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A cluster randomized trial from Penn Medicine's Nudge Unit provides insight into the effects of "nudges" in primary care settings for improving the prescription of statins.
The latest data release from Penn Medicine’s Nudge Unit is suggests nudges to primary care clinicians was associated with increased initiation of a statin prescription during primary care visits.
A cluster randomized trial assessing use of electronic prompts for clinicians and patients suggests EHR nudges delivered to clinicians were effective for increasing statin prescription rates in primary care settings with or without a patient nudge, while patient nudges, which were delivered via text message, were found to be ineffective when used alone.
“To our knowledge, this study is one of the largest clinical trials testing nudges to clinicians and patients. Because these interventions were automated through the EHR, they provide a scalable template that can be used by health systems more broadly to improve patient care,” wrote investigators.
As technology has advanced, optimizing use of these new technologies in care has become a focus for millions within the healthcare community. This extensive research commitment has culminated in the creation of groups like the Nudge Unit at Penn Medicine. Billed as the world’s first behavioral design team embedded within a health system, the Nudge Unit hopes to leverage insights auto des, implement, and assess scalable electronic prompt programs aimed at improving patient outcomes.
Led by Srinath Adusumalli, MD, MSHP, MBMI, the deputy director at the Penn Medicine Nudge Unit, the current trial was designed as a cluster randomized clinical trial and included 4131 patients from 28 primary care practices urban and suburban Pennsylvania and New Jersey. The 4131 patients were randomized in a 1:1:1:1 ratio to a usual care group,a patient nudge group, a clinician nudge arm, and a combined nudge group.
The trial itself included a 12-month preintervention period and a 6-month intervention period. The preintervention period was used to identify clinicians who treated fewer than 10 patients eligible for a new statin prescription during the 12 months preceding the trial.
Statins were prescribed to 5.6% of patients in the usual care group, 4.8% in the patient nudge group, 6.0% in the clinician nudge group, and 4.7% in the combined group during the preintervention period. Investigators pointed out the overall study cohort had a mean age of 65.5 (SD, 10.5) years, 51.3% were male, 29.3% were Black, 2.6% were Hispanic, and 66.1% were White. At baseline, 22.6% (n=933) had atherosclerotic cardiovascular disease.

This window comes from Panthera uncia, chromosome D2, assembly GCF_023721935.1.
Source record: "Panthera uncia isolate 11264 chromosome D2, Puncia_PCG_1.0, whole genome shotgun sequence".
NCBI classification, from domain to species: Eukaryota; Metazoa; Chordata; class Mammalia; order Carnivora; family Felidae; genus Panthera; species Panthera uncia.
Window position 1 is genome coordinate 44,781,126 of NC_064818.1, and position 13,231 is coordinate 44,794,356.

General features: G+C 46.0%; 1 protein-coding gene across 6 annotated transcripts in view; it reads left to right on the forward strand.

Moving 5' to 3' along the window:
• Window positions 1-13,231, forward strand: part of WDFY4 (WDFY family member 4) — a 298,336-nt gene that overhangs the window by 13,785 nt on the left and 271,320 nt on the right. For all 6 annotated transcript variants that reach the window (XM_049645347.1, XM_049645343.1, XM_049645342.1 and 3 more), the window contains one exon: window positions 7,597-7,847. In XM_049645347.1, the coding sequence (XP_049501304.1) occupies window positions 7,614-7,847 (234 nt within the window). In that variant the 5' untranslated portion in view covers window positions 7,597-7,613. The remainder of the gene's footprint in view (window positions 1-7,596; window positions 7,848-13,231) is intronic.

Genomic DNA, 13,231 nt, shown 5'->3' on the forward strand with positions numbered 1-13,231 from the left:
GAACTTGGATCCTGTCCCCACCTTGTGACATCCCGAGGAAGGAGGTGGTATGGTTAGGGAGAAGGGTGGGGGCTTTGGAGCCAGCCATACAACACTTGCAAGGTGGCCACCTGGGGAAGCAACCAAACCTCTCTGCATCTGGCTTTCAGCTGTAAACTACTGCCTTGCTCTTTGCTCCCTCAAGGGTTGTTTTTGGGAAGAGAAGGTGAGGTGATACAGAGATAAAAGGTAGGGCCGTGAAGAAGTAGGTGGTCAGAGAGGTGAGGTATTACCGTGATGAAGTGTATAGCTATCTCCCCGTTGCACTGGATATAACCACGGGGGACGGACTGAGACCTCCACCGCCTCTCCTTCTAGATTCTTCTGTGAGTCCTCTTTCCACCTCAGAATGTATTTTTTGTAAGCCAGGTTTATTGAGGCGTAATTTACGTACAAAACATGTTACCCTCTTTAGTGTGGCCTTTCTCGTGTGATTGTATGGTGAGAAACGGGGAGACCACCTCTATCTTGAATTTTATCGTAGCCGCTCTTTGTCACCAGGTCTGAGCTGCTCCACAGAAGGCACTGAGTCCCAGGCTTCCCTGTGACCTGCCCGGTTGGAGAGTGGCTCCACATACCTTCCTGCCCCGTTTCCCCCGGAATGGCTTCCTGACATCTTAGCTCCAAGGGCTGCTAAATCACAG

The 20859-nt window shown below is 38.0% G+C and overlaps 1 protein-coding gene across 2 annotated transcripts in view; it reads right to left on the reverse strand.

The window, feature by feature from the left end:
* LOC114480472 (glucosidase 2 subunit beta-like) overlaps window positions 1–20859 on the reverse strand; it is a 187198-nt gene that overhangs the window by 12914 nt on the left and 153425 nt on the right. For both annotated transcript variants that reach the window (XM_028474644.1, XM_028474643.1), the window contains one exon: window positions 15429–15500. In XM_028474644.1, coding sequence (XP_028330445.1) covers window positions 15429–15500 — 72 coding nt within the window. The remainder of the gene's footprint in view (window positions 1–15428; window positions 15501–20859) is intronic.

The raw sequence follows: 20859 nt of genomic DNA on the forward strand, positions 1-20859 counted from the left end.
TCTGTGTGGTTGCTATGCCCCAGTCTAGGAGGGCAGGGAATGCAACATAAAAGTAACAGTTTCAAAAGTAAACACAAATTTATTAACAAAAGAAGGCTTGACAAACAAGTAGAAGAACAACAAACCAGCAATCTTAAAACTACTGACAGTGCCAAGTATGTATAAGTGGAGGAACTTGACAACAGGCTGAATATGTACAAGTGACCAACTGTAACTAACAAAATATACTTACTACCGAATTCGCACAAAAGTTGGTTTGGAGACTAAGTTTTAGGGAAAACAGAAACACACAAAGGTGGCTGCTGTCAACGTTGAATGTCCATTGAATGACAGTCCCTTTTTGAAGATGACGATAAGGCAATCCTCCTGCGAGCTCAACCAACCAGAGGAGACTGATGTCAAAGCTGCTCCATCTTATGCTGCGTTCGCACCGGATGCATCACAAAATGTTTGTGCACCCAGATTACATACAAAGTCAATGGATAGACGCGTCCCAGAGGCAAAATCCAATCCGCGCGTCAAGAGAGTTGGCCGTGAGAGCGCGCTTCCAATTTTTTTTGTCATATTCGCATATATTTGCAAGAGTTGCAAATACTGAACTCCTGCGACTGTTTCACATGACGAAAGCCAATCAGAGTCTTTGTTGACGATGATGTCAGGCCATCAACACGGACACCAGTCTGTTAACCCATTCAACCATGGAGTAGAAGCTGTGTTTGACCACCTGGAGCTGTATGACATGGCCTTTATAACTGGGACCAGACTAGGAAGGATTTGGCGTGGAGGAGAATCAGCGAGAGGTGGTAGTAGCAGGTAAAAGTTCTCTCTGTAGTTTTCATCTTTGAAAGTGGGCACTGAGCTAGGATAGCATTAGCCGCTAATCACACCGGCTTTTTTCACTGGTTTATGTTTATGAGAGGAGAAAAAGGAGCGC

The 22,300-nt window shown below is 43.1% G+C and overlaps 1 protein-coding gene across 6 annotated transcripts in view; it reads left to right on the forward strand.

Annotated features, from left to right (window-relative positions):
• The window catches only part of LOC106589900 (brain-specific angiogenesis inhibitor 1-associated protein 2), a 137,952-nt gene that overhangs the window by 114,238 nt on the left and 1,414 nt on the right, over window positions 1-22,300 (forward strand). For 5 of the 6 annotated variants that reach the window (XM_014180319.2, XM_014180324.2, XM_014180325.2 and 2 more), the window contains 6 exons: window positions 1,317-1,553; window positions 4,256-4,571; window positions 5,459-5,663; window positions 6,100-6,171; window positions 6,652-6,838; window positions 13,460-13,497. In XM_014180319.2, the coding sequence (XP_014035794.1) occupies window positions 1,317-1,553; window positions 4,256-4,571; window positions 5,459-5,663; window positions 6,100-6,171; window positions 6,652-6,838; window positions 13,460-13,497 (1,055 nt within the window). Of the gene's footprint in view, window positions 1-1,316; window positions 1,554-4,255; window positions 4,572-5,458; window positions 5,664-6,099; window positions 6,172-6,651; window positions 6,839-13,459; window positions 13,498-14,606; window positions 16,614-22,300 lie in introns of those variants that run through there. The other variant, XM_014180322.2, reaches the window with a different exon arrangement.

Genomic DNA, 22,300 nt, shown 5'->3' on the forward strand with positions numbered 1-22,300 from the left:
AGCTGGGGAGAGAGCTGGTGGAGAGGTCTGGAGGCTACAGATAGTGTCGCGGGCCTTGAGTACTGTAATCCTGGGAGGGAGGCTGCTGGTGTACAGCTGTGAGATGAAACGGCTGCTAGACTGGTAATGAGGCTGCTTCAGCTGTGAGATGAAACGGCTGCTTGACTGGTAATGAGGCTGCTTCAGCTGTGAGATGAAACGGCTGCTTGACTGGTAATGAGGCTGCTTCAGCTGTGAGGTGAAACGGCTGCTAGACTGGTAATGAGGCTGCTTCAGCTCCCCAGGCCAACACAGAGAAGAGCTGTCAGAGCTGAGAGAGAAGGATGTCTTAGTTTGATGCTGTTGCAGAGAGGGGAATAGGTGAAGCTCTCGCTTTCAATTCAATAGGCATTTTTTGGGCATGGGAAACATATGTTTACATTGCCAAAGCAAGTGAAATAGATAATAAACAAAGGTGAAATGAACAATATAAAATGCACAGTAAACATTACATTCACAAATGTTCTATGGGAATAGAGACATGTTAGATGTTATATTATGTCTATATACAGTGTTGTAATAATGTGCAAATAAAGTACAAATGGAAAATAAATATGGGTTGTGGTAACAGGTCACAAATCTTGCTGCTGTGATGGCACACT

Results of the investigators’ analysis suggested statins were prescribed to 7.3% of patients in the usual care group, 8.5% in the patient nudge group, 13.0% in the clinician nudge arm, and 15.5% in the combined group during the intervention period of the trial. In adjusted analyses comparing nudges against usual care, results indicated clinician nudges were associated with significantly increased statin prescribing alone (5.5 percentage points [95% CI, 3.4 to 7.8]; P = .01) and when combined with the patient nudge (7.2 percentage points [95% CI, 5.1 to 9.1]; P=.001). In contrast, patient nudges alone did not significantly increase statin prescribing relative to usual care (0.9 percentage points [95% CI, −0.8 to 2.5]; P = .32).
In an invited commentary, Faraz S. Ahmad, MD, MS, and Stephen D. Persell, MD, both of Northwestern University, commended investigators for their trial and the insights provided but also cautioned against overinterpretation of results, specifically the effectiveness of clinician-directed nudges versus patient-directed nudges.
“We commend the authors for this rigorous, pragmatic study testing clinician and patient nudges embedded into routine care of patients in primary care clinics and conducted under a waiver of consent for clinicians and patients. The capability to rapidly conduct pragmatic trials like this comprises an essential component of learning health systems for cardiovascular care,” wrote the pair.
This study, “Effect of Nudges to Clinicians, Patients, or Both to Increase Statin Prescribing,” was published in JAMA Cardiology.